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From Products Liability Law Daily, October 2, 2014

Baby formula maker asks High Court to clarify appellate review standard for “Daubert” rulings

By Pamela C. Maloney, J.D.

A baby formula maker has challenged a decision by the U.S. Court of Appeals for the Eighth Circuit which held that a Minnesota district court abused its discretion in excluding the testimony of experts testifying for the guardian ad litem of an infant who developed a bacterial infection which resulted in brain damage allegedly as a result of ingesting the formula (Mead Johnson & Co., LLC v. Johnson, Docket No. 14-365, September 26, 2014).

Background. In support of the products liability action against the manufacturer, the infant’s guardian ad litem’s presented testimony by three experts to prove that the infant’s C. sak infection was caused by ingestion of the baby formula. The trial court excluded the experts because their testimony did not sufficiently “rule out” other possible causes of the C. sak contamination. On appeal, the Eighth Circuit (sub nom. Johnson v. Mead Johnson & Co., LLC.) reversed that decision, finding that the district court violated the liberal admission standards of Daubert v. Merrell Dow Pharmaceuticals, Inc., 509 U.S. 579 (1993), and Rule 702 by resolving doubts in favor of keeping the experts’ testimony out and relying upon its own assessment of the correctness of the expert opinions. By doing so, the appellate court said, the trial court disallowed the adversarial process to work.

Reasons for granting writ. In urging the U.S. supreme Court to review the Eighth Circuit’s decision, Mead Johnson argued that the proper standard of review of a federal district court’s rulings in a Daubert matter was the deferential abuse of discretion standard, meaning the appellate court could not overrule the trial court’s ruling on the admissibility of expert testimony unless it was manifestly erroneous. However, the Eighth Circuit subjected the lower court’s ruling to rigorous scrutiny, exhibiting a bias towards the admission of expert testimony, according to the petition. Furthermore, the Eighth Circuit’s decision that an expert’s opinion could be admitted even if it was not based on reliable methodology conflicted with decisions in at least nine other circuits.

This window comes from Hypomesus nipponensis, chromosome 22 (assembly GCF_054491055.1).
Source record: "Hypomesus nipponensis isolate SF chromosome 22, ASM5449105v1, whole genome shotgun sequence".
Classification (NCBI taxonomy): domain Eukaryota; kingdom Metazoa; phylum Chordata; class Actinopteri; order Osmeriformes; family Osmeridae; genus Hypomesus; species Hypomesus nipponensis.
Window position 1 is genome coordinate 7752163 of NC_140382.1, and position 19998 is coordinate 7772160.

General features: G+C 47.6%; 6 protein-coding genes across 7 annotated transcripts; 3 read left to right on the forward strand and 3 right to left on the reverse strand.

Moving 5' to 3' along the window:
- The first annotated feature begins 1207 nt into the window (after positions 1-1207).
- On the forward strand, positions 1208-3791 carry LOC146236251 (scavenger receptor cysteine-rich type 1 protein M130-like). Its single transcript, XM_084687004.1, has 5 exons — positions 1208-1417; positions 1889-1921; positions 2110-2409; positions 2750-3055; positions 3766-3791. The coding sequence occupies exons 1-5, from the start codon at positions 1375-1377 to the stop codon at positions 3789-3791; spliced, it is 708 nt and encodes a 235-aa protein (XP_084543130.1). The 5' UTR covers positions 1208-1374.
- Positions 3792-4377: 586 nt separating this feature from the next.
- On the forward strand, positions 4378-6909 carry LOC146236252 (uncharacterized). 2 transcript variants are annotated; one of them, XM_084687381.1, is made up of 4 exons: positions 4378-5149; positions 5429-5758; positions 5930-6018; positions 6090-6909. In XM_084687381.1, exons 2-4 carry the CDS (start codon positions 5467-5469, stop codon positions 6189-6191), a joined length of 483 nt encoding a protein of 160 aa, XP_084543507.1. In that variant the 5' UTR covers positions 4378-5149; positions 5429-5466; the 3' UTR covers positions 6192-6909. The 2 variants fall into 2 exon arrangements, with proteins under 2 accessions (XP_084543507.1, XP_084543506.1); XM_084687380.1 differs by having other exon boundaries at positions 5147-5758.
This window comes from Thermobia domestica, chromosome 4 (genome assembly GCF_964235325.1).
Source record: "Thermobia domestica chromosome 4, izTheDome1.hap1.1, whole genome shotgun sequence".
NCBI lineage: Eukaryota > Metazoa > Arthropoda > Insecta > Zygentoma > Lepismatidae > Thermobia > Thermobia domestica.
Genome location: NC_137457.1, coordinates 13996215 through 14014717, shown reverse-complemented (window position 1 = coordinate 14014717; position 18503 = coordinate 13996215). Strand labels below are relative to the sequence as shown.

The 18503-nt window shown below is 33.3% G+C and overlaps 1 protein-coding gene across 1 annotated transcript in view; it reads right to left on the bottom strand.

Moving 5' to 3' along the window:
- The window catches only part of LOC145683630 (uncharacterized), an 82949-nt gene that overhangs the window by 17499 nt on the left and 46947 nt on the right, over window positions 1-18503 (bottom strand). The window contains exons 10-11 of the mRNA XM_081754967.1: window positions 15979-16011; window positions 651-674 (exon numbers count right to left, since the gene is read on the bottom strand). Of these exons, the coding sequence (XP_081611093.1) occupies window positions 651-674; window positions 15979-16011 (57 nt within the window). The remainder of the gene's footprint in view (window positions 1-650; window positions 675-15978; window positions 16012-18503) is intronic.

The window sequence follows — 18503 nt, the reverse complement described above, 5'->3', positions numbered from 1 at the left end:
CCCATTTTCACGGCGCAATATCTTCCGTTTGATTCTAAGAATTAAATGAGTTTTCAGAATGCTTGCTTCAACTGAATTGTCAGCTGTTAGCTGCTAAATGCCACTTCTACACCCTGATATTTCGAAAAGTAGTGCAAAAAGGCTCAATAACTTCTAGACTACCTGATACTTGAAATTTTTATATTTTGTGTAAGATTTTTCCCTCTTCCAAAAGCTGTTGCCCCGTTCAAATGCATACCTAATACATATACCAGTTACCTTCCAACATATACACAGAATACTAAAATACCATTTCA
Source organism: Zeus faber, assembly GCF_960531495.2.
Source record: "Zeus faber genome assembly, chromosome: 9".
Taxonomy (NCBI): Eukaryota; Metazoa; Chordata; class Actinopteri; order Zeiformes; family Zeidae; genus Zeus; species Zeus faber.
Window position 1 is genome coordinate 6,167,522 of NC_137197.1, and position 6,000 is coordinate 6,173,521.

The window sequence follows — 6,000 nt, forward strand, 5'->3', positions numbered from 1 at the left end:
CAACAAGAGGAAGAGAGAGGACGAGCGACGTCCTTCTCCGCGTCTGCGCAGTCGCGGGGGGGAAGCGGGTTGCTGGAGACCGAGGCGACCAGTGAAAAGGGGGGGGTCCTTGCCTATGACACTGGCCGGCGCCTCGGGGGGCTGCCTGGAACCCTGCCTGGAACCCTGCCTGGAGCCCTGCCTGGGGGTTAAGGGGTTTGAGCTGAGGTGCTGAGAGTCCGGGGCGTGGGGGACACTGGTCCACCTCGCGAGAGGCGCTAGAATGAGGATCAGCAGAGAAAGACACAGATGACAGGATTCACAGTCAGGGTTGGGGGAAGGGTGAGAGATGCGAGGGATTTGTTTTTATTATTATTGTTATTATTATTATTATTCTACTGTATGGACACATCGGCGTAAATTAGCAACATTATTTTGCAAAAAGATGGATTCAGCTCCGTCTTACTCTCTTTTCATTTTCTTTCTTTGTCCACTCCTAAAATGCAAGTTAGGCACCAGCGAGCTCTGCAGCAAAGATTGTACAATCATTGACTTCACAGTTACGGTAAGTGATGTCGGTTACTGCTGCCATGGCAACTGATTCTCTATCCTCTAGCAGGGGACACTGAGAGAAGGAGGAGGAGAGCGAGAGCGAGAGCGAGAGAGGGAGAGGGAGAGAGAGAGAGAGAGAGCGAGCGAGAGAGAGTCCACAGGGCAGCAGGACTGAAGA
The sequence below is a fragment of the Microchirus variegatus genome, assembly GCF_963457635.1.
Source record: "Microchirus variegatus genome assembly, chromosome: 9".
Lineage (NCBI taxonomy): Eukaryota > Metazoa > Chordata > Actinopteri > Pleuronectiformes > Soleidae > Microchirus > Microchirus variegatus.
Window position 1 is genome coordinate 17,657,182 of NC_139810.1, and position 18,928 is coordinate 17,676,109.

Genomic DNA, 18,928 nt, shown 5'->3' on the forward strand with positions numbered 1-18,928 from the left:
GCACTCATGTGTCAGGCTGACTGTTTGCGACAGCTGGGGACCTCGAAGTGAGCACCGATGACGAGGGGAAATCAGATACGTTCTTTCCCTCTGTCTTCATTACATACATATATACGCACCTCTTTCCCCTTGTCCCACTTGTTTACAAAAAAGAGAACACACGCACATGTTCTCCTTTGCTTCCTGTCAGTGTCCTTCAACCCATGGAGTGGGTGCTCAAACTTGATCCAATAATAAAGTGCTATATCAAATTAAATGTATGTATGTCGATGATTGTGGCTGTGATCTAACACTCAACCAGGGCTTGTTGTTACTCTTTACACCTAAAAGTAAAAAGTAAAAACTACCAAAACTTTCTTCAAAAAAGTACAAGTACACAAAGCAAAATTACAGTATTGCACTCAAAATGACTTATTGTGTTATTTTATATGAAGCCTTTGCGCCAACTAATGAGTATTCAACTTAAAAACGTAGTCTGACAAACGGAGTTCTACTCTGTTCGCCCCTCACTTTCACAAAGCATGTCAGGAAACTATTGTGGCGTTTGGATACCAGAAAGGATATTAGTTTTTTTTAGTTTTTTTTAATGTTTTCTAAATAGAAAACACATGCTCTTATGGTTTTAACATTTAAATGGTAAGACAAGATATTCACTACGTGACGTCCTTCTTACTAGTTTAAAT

Questions presented. Mead Johnson presented two questions for High Court considerations:

  • Did Rule 702 so liberalize federal law on the admission of expert opinion testimony that appellate courts must rigorously scrutinize district court orders excluding such testimony, resolving all doubts in favor of reversal?

  • Is a district court required, when exercising its Daubert gatekeeper role, to admit expert causation testimony when the expert has failed to use reliable methodology, reliably applied, to rule out any alternative causes for plaintiff’s injuries?

  • The case number is 14-365.

    Attorneys: Anthony J. Anscombe (Sedgwick LLP), and Brian W. Thompson (Stinson Leonard Street LLP) for Mead Johnson & Co., LLC. Kay Nord Hunt (Lommen, Abdo, Cole, King & Stageberg, PA) for Scott Johnson.

    Companies: Mead Johnson & Co., LLC

    MainStory: TopStory SupremeCourtNews BabyProductsNews ExpertEvidenceNews

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